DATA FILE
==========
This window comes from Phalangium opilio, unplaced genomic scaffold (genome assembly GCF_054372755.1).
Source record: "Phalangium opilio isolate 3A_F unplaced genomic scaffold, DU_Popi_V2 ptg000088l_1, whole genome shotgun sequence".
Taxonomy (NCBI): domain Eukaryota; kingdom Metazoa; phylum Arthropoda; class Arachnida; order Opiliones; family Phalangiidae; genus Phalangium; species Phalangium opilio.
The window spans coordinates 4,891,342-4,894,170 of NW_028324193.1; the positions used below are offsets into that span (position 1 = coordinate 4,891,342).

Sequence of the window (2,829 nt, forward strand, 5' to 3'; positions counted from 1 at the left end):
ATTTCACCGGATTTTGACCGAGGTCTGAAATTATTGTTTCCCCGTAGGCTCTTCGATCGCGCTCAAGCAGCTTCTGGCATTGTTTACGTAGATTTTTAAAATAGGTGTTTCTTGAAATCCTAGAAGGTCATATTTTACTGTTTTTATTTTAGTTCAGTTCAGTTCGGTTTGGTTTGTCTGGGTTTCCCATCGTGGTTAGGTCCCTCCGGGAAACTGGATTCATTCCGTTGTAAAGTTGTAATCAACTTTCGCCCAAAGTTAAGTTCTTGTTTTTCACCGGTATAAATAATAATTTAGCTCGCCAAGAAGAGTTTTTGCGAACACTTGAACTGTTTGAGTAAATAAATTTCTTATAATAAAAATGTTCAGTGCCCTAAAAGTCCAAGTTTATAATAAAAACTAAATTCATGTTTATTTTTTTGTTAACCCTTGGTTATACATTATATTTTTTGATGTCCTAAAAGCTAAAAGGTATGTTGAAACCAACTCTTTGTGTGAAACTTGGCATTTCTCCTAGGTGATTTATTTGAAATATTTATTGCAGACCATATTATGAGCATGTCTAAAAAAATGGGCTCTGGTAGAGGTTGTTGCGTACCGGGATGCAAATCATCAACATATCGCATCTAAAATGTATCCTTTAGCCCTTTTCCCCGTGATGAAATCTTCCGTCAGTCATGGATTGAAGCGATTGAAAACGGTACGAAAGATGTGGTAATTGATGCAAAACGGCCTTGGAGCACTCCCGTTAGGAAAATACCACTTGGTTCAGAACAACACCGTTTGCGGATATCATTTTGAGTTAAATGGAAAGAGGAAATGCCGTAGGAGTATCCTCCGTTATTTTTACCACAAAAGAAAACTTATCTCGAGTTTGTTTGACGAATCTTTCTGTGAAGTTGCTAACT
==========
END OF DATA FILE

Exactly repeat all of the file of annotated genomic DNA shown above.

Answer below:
This window comes from Phalangium opilio, unplaced genomic scaffold (genome assembly GCF_054372755.1).
Source record: "Phalangium opilio isolate 3A_F unplaced genomic scaffold, DU_Popi_V2 ptg000088l_1, whole genome shotgun sequence".
Taxonomy (NCBI): domain Eukaryota; kingdom Metazoa; phylum Arthropoda; class Arachnida; order Opiliones; family Phalangiidae; genus Phalangium; species Phalangium opilio.
The window spans coordinates 4,891,342-4,894,170 of NW_028324193.1; the positions used below are offsets into that span (position 1 = coordinate 4,891,342).

Sequence of the window (2,829 nt, forward strand, 5' to 3'; positions counted from 1 at the left end):
ATTTCACCGGATTTTGACCGAGGTCTGAAATTATTGTTTCCCCGTAGGCTCTTCGATCGCGCTCAAGCAGCTTCTGGCATTGTTTACGTAGATTTTTAAAATAGGTGTTTCTTGAAATCCTAGAAGGTCATATTTTACTGTTTTTATTTTAGTTCAGTTCAGTTCGGTTTGGTTTGTCTGGGTTTCCCATCGTGGTTAGGTCCCTCCGGGAAACTGGATTCATTCCGTTGTAAAGTTGTAATCAACTTTCGCCCAAAGTTAAGTTCTTGTTTTTCACCGGTATAAATAATAATTTAGCTCGCCAAGAAGAGTTTTTGCGAACACTTGAACTGTTTGAGTAAATAAATTTCTTATAATAAAAATGTTCAGTGCCCTAAAAGTCCAAGTTTATAATAAAAACTAAATTCATGTTTATTTTTTTGTTAACCCTTGGTTATACATTATATTTTTTGATGTCCTAAAAGCTAAAAGGTATGTTGAAACCAACTCTTTGTGTGAAACTTGGCATTTCTCCTAGGTGATTTATTTGAAATATTTATTGCAGACCATATTATGAGCATGTCTAAAAAAATGGGCTCTGGTAGAGGTTGTTGCGTACCGGGATGCAAATCATCAACATATCGCATCTAAAATGTATCCTTTAGCCCTTTTCCCCGTGATGAAATCTTCCGTCAGTCATGGATTGAAGCGATTGAAAACGGTACGAAAGATGTGGTAATTGATGCAAAACGGCCTTGGAGCACTCCCGTTAGGAAAATACCACTTGGTTCAGAACAACACCGTTTGCGGATATCATTTTGAGTTAAATGGAAAGAGGAAATGCCGTAGGAGTATCCTCCGTTATTTTTACCACAAAAGAAAACTTATCTCGAGTTTGTTTGACGAATCTTTCTGTGAAGTTGCTAACT